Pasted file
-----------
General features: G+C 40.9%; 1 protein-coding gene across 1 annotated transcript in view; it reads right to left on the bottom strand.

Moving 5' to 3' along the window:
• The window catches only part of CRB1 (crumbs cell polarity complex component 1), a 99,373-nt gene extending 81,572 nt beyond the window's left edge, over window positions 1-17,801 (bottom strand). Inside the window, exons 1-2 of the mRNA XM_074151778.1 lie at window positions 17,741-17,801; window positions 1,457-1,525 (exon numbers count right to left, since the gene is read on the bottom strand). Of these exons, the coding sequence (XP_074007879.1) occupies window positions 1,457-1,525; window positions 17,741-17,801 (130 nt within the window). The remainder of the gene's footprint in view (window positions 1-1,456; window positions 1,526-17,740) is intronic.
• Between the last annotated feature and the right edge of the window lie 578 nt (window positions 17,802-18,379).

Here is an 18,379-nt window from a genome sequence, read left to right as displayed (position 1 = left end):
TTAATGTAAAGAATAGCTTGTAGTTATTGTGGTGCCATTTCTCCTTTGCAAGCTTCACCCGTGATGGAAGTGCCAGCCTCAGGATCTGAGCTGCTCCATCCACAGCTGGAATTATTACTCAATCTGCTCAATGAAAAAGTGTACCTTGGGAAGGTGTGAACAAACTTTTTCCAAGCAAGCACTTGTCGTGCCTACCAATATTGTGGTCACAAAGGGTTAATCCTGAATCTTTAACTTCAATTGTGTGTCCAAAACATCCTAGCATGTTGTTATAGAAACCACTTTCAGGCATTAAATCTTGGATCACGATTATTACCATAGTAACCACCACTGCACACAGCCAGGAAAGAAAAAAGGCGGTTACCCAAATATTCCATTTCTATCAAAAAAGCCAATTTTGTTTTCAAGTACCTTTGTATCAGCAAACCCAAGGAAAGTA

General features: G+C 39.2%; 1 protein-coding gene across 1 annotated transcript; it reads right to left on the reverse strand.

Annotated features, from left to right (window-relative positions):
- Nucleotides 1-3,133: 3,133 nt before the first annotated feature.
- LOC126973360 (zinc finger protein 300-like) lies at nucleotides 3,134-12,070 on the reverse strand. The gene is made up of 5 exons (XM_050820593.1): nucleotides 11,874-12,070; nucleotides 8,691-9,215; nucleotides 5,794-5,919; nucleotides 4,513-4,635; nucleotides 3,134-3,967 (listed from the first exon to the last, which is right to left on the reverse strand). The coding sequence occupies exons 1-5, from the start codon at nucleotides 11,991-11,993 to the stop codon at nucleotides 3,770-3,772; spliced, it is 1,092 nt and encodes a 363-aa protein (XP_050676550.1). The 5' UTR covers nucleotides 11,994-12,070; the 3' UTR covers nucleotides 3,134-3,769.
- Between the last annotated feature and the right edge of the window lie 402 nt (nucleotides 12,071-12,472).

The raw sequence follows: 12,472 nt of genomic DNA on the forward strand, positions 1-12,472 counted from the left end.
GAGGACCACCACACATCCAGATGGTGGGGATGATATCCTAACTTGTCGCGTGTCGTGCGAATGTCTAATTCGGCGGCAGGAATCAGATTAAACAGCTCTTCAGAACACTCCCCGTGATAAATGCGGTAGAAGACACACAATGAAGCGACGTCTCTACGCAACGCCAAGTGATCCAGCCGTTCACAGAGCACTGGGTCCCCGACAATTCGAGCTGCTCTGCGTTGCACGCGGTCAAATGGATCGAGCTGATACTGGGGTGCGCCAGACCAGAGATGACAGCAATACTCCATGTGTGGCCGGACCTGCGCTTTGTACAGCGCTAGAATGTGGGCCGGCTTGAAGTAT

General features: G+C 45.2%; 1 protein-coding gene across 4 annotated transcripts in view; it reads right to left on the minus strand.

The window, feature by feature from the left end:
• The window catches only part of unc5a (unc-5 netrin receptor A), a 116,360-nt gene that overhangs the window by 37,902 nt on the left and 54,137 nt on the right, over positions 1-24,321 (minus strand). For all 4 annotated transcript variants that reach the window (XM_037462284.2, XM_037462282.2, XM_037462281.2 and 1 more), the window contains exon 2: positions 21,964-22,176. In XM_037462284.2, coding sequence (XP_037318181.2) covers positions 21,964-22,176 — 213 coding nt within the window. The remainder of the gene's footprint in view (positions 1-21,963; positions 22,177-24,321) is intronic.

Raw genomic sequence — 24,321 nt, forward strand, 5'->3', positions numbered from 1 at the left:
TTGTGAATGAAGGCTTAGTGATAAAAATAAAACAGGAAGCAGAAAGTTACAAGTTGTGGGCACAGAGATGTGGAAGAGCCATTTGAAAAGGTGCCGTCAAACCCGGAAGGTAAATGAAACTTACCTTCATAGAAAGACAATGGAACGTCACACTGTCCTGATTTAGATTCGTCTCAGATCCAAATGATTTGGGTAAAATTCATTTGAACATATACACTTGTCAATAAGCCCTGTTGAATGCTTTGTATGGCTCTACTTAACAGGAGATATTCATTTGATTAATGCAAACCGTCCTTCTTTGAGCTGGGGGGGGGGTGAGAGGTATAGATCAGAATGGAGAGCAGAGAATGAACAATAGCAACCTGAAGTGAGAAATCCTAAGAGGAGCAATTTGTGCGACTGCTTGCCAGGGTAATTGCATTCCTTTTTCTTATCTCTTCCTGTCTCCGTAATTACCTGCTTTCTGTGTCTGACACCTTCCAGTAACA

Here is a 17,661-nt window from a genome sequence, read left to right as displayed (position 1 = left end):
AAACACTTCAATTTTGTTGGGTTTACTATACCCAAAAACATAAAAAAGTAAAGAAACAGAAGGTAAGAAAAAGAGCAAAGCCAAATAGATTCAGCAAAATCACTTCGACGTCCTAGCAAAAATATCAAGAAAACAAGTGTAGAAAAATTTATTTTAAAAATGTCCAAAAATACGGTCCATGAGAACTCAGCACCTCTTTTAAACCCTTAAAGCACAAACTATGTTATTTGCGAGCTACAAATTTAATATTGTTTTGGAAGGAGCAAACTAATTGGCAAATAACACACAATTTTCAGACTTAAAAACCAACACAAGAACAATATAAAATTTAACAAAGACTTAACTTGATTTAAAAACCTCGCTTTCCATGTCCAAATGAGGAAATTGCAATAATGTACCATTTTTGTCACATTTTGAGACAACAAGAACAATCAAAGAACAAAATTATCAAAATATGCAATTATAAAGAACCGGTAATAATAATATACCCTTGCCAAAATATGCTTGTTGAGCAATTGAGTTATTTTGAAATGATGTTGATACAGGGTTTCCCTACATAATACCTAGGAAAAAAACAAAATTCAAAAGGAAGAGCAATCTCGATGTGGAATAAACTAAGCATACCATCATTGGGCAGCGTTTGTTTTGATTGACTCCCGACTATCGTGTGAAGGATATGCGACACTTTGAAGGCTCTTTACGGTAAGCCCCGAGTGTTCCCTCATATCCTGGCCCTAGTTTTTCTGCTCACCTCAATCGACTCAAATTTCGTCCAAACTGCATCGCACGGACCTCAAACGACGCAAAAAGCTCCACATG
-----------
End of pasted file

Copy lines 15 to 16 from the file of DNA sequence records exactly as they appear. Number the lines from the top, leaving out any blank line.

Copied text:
The window, feature by feature from the left end:
• The window catches only part of unc5a (unc-5 netrin receptor A), a 116,360-nt gene that overhangs the window by 37,902 nt on the left and 54,137 nt on the right, over positions 1-24,321 (minus strand). For all 4 annotated transcript variants that reach the window (XM_037462284.2, XM_037462282.2, XM_037462281.2 and 1 more), the window contains exon 2: positions 21,964-22,176. In XM_037462284.2, coding sequence (XP_037318181.2) covers positions 21,964-22,176 — 213 coding nt within the window. The remainder of the gene's footprint in view (positions 1-21,963; positions 22,177-24,321) is intronic.